According to a study, researchers examine that physician assistant (PAs), perform more skin biopsies per case of skin cancer diagnosed and diagnosis and dermatologists. The study was published in JAMA Dermatology.
Researchers compared the diagnostic accuracy for skin cancer of PAs with that of dermatologists. Medical records were reviewed for 33,647 skin cancer screening examinations in 20,270 unique patients. Advanced practice professionals (APPs), a term referring to nonphysician clinicians including nurse practitioners and physician assistants (PAs), provide an increasing proportion of dermatologic care, with one recent survey finding that 46% of dermatologists employed APPs in 2014.
Advanced practice professionals can help reduce wait times, improve access to dermatology care, and cost less to hire than dermatologists. However, ensuring the quality of care provided by APPs is difficult because there is no formal training or certification program in dermatology for APPs. The researchers found that the number needed to biopsy (NNB) to diagnose one case of skin cancer was 3.9 for PAs and 3.3 for dermatologists (P < 0.001).
Per diagnosed melanoma, the NNB was 39.4 and 25.4 for PAs and dermatologists, respectively (P = 0.007). Compared with those screened by a dermatologist, patients screened by a PA were significantly less likely to be diagnosed with melanoma in situ; for invasive melanoma (0.7 versus 0.8 percent of visits; P = 0.83) and nonmelanoma skin cancer (6.1 versus 6.1 percent of visits; P = 0.98), the differences were not significant.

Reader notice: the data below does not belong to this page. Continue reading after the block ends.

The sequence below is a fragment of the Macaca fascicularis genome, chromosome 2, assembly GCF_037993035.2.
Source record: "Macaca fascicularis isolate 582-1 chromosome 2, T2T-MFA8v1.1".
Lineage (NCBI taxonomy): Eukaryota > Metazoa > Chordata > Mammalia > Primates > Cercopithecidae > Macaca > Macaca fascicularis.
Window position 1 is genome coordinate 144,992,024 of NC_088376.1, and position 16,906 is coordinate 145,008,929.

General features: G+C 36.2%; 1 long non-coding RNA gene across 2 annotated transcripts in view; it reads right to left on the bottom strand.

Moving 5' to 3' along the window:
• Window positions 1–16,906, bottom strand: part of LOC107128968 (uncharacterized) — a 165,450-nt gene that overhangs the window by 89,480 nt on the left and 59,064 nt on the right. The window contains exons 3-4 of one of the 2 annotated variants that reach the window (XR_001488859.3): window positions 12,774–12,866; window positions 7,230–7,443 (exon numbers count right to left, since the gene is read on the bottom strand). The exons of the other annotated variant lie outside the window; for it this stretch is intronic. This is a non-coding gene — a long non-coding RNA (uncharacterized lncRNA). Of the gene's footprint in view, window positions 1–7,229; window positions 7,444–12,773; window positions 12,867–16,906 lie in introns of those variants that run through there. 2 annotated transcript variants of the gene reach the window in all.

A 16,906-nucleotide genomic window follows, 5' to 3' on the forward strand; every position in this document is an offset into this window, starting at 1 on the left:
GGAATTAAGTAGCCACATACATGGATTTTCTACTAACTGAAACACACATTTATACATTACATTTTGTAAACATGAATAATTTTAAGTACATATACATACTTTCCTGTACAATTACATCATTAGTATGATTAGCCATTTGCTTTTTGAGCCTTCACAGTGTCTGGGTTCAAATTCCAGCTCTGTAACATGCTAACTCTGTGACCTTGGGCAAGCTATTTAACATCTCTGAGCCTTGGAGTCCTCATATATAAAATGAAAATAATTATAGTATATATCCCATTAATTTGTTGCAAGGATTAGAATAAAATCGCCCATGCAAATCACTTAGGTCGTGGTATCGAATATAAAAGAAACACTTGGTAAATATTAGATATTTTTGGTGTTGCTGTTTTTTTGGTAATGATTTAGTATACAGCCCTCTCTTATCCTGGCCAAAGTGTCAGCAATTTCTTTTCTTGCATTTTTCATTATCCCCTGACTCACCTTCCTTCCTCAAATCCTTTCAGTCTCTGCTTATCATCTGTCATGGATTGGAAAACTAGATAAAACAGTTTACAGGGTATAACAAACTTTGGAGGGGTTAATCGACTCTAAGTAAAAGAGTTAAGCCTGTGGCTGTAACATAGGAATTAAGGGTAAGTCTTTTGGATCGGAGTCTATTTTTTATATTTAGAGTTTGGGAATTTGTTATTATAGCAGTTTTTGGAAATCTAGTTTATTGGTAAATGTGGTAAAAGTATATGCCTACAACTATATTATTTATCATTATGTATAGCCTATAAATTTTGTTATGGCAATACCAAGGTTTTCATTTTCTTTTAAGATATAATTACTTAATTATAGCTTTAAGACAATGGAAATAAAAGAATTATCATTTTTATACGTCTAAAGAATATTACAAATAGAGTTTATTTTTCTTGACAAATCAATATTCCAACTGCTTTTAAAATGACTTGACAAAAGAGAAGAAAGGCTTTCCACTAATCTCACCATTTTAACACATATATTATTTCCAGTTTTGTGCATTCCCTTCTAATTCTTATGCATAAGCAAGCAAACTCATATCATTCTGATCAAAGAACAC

Visits in which skin cancers are missed and/or biopsies are performed on benign lesions owing to lower diagnostic accuracy are low-value visits and increase the potential harm to patients. This information should be factored into policy decisions about the scope of practice, hiring decisions, supervision of APPs, and patient decisions about who provides their dermatologic care.
Physician assistants performed more skin biopsies to detect melanoma and nonmelanoma skin cancer than did dermatologists. Also, PAs were less likely than dermatologists to diagnose melanoma in situ during a skin cancer screening visit. However, assuming that some fraction of these lesions will progress to ultimately fatal invasive melanoma, early detection and treatment of melanoma at the in situ stage should be beneficial to the patient regarding prognosis and decreased morbidity.